No place for ‘Lord Shiva as environmentalist’ at the science congress?
A botanist who was to present a paper pitching Lord Shiva as the world’s greatest environmentalist failed to turn up at the 103rd Indian Science Congress on Wednesday.india Updated: Jan 07, 2016 07:26 IST
A botanist who was to present a paper pitching Lord Shiva as the world’s greatest environmentalist failed to turn up at the 103rd Indian Science Congress on Wednesday with the event expected to court controversies after the previous edition threw up claims that aircraft existed in ancient India.
The selection of Dr Akhilesh Pandey’s paper for the environmental sciences segment triggered a massive controversy on social media with many accusing the organisers as well as the hosts at the University of Mysore of promoting a non-scientific subject in pursuit of a “larger political agenda”.
“My absence had nothing to do with the controversy. I injured my leg and that’s why I couldn’t come,” said Pandey who is a PhD in botany and has several awards and citations to his name. “So what if my paper has nothing to do with science. What is science? Today’s fiction is tomorrow’s science. Fiction is the mother of invention.”
He argued that one of the objectives of his paper is to promote environmental conservation.
“All the things in science we are talking about today are all in the Vedas and the Puranas. If somebody doesn’t believe me, they have to validate their position scientifically,” he told HT over the phone from Bhopal.
“Don’t we all worship Shiva? Why then can’t we follow his path? Whether it is environmental conservation or anything else, society can’t be governed by rules alone. We need religion to show us the way.”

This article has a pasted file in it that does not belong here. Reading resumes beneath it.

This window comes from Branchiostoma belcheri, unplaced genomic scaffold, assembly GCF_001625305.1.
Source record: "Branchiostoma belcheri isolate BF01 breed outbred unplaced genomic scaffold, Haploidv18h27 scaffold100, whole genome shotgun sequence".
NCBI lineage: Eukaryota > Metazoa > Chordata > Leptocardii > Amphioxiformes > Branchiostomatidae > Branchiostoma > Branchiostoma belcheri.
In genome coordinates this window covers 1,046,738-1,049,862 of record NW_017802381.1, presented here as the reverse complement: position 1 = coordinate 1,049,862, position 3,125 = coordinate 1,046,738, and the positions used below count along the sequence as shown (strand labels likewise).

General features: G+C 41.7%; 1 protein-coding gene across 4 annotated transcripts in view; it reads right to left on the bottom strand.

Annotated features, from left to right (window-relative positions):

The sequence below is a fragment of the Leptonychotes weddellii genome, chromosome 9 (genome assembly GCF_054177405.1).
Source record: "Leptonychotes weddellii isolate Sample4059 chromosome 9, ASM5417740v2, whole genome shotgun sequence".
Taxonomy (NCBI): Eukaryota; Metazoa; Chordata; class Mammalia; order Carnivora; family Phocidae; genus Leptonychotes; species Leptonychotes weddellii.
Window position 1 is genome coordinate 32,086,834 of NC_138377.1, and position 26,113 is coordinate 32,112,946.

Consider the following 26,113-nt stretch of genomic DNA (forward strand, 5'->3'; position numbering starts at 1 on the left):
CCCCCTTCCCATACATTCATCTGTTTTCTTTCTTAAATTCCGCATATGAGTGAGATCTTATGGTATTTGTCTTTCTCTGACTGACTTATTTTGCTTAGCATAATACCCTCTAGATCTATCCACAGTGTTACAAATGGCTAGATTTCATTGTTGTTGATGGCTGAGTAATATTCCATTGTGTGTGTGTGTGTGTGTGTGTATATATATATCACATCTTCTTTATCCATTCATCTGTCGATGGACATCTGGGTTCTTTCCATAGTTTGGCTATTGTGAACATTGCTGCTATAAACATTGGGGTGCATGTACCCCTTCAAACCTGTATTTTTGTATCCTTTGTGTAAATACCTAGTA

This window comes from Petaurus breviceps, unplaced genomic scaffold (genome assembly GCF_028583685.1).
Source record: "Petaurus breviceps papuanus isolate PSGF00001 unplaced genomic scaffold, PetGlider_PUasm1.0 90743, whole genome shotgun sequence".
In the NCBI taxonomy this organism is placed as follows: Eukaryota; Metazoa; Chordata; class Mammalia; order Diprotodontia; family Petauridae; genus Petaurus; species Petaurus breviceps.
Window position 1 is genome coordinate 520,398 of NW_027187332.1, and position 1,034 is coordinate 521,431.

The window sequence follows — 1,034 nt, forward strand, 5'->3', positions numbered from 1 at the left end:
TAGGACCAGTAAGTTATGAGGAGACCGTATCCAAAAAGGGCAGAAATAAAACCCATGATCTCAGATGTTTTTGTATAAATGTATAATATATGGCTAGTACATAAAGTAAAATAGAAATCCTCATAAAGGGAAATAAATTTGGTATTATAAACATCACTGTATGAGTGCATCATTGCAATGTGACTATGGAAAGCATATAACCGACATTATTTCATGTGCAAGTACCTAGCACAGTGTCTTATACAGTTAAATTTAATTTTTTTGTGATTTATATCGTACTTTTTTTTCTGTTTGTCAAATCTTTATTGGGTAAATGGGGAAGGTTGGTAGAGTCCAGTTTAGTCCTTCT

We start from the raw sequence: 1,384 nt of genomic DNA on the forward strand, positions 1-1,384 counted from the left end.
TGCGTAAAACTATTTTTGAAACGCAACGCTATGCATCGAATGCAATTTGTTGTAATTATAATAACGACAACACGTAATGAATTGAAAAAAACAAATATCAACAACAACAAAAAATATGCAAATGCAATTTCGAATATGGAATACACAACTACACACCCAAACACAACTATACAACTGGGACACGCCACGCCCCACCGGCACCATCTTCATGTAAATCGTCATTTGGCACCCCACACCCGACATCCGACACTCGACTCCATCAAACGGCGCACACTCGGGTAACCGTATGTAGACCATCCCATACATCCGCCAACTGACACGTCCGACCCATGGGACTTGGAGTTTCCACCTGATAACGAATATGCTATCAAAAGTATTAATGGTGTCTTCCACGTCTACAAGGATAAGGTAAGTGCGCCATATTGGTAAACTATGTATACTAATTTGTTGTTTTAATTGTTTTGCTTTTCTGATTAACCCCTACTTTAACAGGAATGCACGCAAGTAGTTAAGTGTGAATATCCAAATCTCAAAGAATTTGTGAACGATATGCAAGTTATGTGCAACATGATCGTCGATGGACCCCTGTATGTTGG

The controversy comes against the backdrop of a similar row last year, when a paper presented at the Congress held in Mumbai drew sharp reactions from the scientific community after it claimed an ancient Indian sage had given detailed guidelines for making an aircraft, long before Wright brothers.
The president of the environmental sciences segment, Dr Gangadhar Mishra, earlier strongly defended his choice of Dr Pandey’s paper.
“Nobody can ask me why I selected this paper. We received 380 applications and selection is my prerogative,” he said, adding that he was solely responsible for the pick.
Asked if this was the one of the best among the paper proposals received from across the country, he said, “Absolutely.” He also said that he hadn’t gone through all the proposals and had sought help of his peers from across the country to arrive at the final shortlist.
Accusing the media of “making a mountain out of a molehill”, Mishra said, “Whether there is science or not in the paper can be challenged when the speaker presents it.”
The two-page abstract of Dr Pandey’s paper starts with the claim that Shiva was the world’s greatest environmentalist, but does not provide much information to support the assertion.
Instead, it goes to great lengths to explain things such as why the Hindu god is depicted with water spouting from his hair or why he sits on a tiger skin mat.
The vice-chancellor of the university, KS Rangappa, distanced himself from the controversy and said that the institution only provided logistical support.
“I had absolutely no role in the selection of papers in the environmental science segment,” he said.